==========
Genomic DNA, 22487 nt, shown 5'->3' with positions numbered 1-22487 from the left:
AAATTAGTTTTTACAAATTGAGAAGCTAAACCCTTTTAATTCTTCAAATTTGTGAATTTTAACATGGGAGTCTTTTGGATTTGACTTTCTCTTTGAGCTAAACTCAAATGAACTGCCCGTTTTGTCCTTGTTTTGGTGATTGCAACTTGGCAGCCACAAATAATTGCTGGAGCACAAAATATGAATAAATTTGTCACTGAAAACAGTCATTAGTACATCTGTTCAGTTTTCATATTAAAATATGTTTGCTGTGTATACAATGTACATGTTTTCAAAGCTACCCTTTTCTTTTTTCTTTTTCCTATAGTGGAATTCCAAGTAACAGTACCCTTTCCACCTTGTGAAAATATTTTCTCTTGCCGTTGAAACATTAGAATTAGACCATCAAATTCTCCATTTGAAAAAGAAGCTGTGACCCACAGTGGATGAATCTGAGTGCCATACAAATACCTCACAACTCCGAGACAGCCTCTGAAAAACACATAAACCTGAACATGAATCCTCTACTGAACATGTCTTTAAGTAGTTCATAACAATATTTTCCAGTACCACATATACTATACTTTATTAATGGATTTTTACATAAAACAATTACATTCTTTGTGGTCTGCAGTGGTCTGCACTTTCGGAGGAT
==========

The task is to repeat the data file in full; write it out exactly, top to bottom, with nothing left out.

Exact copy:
Genomic DNA, 22487 nt, shown 5'->3' with positions numbered 1-22487 from the left:
AAATTAGTTTTTACAAATTGAGAAGCTAAACCCTTTTAATTCTTCAAATTTGTGAATTTTAACATGGGAGTCTTTTGGATTTGACTTTCTCTTTGAGCTAAACTCAAATGAACTGCCCGTTTTGTCCTTGTTTTGGTGATTGCAACTTGGCAGCCACAAATAATTGCTGGAGCACAAAATATGAATAAATTTGTCACTGAAAACAGTCATTAGTACATCTGTTCAGTTTTCATATTAAAATATGTTTGCTGTGTATACAATGTACATGTTTTCAAAGCTACCCTTTTCTTTTTTCTTTTTCCTATAGTGGAATTCCAAGTAACAGTACCCTTTCCACCTTGTGAAAATATTTTCTCTTGCCGTTGAAACATTAGAATTAGACCATCAAATTCTCCATTTGAAAAAGAAGCTGTGACCCACAGTGGATGAATCTGAGTGCCATACAAATACCTCACAACTCCGAGACAGCCTCTGAAAAACACATAAACCTGAACATGAATCCTCTACTGAACATGTCTTTAAGTAGTTCATAACAATATTTTCCAGTACCACATATACTATACTTTATTAATGGATTTTTACATAAAACAATTACATTCTTTGTGGTCTGCAGTGGTCTGCACTTTCGGAGGAT